Rooibos health benefits: 

  • Rooibos tea has many antioxidants, minerals, fluoride, and copper. It is anti-inflammatory because of the polyphenols. 

  • Rooibos tea has natural ACE inhibitors which are used in medicine to control blood pressure (17).  

  • The tea is also low in tannins. Tannins are compounds found in many plants including black and green tea which interfere with the body’s absorption or iron. So, if you love your tea but are anemic or have other iron deficiency issues then this is a good choice of tea for you.  
Type of Tea Rooibos 
Brewing Temperature 200-212 degrees Fahrenheit (93-100 degrees Celsius) 
Steeping Time Up to 5 minutes 
Popular Types or Blends Red and green 
Highlights • Caffeine content - None 
• Oxidation Level – Low to High depending on blend 
• Sweet and delicate 
• Contains no calories, fat, carbs, or sugar. 

Related Read:

FAQ - Frequently Asked Questions – Different Types of Tea

Which types of tea can you grow at home?

You can grow most types of tea at home. The Camellia Sinensis is a hardy plant which can cope with droughts and flooding so it should be an easy plant to grow wherever you live. 

If you like herbal teas, some varieties can grown easily, such as lavender or mint.  

What is the best type of tea to drink while fasting?

Any of the teas are good for fasting because without milk, they are all two calories or less.  

What is the best type of tea to drink while pregnant?

Ginger or peppermint tea is good for sickness, and rooibos tea has lots of antioxidants and no caffeine, so these are a good types of tea to pick. 

However, it is best to check with your doctor before drinking tea if you are pregnant. Some of the teas listed may have contraindications for pregnant or breastfeeding women.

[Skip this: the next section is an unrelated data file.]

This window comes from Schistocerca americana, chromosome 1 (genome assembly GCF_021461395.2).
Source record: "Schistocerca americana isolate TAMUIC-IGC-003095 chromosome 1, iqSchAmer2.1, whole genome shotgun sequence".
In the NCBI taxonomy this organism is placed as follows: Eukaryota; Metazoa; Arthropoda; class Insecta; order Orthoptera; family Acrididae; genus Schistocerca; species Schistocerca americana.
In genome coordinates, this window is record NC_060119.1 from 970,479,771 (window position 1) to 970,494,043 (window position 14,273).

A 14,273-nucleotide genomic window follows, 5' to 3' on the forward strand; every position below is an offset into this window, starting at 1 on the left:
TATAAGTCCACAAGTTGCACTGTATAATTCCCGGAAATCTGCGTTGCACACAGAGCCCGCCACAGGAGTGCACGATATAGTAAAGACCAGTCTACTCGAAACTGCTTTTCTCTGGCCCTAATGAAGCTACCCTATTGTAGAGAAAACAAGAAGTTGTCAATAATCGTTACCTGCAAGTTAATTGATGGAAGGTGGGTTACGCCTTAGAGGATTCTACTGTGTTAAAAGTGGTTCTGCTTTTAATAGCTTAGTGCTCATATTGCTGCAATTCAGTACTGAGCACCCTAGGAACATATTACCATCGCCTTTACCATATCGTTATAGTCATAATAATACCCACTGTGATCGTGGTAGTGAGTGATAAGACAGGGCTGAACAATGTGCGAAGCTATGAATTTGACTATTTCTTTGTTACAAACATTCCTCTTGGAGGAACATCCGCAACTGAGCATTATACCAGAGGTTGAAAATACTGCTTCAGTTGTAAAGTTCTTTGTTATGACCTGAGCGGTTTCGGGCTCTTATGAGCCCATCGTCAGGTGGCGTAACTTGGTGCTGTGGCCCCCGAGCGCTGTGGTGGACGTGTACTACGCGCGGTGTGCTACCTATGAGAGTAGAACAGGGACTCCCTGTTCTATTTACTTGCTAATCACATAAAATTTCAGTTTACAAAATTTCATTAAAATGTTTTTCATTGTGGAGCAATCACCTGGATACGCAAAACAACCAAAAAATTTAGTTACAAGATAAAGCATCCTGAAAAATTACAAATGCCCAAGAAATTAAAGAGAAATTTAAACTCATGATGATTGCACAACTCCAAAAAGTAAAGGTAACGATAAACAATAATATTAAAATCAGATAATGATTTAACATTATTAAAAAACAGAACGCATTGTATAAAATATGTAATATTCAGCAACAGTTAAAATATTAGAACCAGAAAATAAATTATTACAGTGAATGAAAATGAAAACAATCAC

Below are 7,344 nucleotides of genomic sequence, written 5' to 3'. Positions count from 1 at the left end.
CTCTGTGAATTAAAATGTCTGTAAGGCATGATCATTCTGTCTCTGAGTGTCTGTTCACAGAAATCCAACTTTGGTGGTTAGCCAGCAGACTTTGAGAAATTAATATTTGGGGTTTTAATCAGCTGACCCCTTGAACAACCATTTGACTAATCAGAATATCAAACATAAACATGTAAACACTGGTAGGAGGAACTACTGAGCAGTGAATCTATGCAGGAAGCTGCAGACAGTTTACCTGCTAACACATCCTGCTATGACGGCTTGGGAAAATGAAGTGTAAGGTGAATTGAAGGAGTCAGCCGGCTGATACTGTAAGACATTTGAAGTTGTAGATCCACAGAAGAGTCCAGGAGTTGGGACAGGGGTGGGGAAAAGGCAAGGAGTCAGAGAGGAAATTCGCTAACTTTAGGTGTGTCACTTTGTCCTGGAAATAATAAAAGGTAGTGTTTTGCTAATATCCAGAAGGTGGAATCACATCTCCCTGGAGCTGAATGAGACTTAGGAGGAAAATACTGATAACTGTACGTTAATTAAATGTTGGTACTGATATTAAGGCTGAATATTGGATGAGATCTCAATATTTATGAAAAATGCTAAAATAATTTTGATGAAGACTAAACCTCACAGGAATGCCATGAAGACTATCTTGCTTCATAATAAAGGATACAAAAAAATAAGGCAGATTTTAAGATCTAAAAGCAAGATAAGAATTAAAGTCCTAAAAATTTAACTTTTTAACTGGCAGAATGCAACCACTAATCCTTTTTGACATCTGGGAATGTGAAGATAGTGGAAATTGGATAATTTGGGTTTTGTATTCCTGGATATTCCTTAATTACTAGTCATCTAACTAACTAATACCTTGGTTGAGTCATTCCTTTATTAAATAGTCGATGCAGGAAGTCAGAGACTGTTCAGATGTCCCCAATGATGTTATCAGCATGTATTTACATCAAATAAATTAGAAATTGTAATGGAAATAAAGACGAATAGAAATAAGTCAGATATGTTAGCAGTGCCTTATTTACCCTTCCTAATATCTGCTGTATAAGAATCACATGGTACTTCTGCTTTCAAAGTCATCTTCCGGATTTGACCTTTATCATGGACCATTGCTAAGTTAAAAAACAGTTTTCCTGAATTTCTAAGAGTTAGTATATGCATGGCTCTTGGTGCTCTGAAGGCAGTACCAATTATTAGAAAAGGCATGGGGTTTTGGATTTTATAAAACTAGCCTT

What type of tea is the healthiest?

Either white or green tea are seen as the healthiest. While all the teas have plenty of health properties, white tea is the least processed, so it retains the most antioxidants. Green tea being the second least processed isn’t far behind it.  

Some herbal teas help with stress and anxiety as well.  

Which type of tea has the most caffeine?

Black, Pu-erh, matcha and mate teas generally have the highest amount of caffeine. It may be best to avoid these nearer bedtime, especially if you have issues with sleep quality. 

Which type of tea is the most acidic?

In general, black teas tend to be the most acidic ones since they have undergone the most oxidization. Read our tea acidity guide to learn more!

Bottom Line 

The Different Types of Tea - field

There are so many different kinds of tea that it is fun to try them all, the same way that there are different types of coffee drinks. Tea is a great alternative to coffee because of its more sustained energy boost and has health benefits.  

Tea can be served hot or cold or even in different boba drinks, so it is great all around.  

Try tasting teas from all over the world while sitting in your living room and watching a Netflix show about types of tea, or while you’re reading this article! 

That’s what I would do! 

Let us know if you try a new tea and love it! 

Happy sipping!  

8 Different Types of Tea - The Ultimate Guide

Nick loves coffee... Actually, he NEEDS coffee! So, he has dedicated his time to learning all he can about this magical bean. He can make a mean latte, is obsessed with flat whites, and is always up for a cup of java!

This article is intended for informational purposes only. It is not meant to replace professional medical advice, treatment or diagnosis. Do not consume any type of tea if you are allergic to it. The information in this article is not intended to treat serious medical conditions. Please seek professional medical advice before using home remedies.